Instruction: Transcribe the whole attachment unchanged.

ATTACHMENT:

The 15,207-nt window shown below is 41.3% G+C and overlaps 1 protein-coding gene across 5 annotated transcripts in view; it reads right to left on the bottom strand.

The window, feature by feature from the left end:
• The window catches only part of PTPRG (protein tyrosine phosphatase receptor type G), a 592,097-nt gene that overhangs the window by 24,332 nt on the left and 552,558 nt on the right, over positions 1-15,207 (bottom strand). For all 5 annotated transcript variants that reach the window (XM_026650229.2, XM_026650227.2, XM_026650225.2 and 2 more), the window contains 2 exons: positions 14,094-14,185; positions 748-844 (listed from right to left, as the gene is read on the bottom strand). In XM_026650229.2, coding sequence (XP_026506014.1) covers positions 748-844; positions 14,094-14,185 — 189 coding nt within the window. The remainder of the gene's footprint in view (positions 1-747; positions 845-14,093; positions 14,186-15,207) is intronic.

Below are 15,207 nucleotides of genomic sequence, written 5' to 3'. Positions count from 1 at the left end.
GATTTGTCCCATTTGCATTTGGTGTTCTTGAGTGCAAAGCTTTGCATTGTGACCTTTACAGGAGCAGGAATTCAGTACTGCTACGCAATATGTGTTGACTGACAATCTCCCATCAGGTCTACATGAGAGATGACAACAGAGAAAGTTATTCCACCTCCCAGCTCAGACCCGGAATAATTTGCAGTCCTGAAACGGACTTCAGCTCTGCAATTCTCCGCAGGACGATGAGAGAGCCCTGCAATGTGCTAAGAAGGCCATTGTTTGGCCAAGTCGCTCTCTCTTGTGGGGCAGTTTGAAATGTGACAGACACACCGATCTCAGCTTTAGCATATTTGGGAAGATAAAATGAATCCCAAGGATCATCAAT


The 15,207-nt window shown below is 41.3% G+C and overlaps 1 protein-coding gene across 5 annotated transcripts in view; it reads right to left on the bottom strand.

The window, feature by feature from the left end:
• The window catches only part of PTPRG (protein tyrosine phosphatase receptor type G), a 592,097-nt gene that overhangs the window by 24,332 nt on the left and 552,558 nt on the right, over positions 1-15,207 (bottom strand). For all 5 annotated transcript variants that reach the window (XM_026650229.2, XM_026650227.2, XM_026650225.2 and 2 more), the window contains 2 exons: positions 14,094-14,185; positions 748-844 (listed from right to left, as the gene is read on the bottom strand). In XM_026650229.2, coding sequence (XP_026506014.1) covers positions 748-844; positions 14,094-14,185 — 189 coding nt within the window. The remainder of the gene's footprint in view (positions 1-747; positions 845-14,093; positions 14,186-15,207) is intronic.

Below are 15,207 nucleotides of genomic sequence, written 5' to 3'. Positions count from 1 at the left end.
GATTTGTCCCATTTGCATTTGGTGTTCTTGAGTGCAAAGCTTTGCATTGTGACCTTTACAGGAGCAGGAATTCAGTACTGCTACGCAATATGTGTTGACTGACAATCTCCCATCAGGTCTACATGAGAGATGACAACAGAGAAAGTTATTCCACCTCCCAGCTCAGACCCGGAATAATTTGCAGTCCTGAAACGGACTTCAGCTCTGCAATTCTCCGCAGGACGATGAGAGAGCCCTGCAATGTGCTAAGAAGGCCATTGTTTGGCCAAGTCGCTCTCTCTTGTGGGGCAGTTTGAAATGTGACAGACACACCGATCTCAGCTTTAGCATATTTGGGAAGATAAAATGAATCCCAAGGATCATCAAT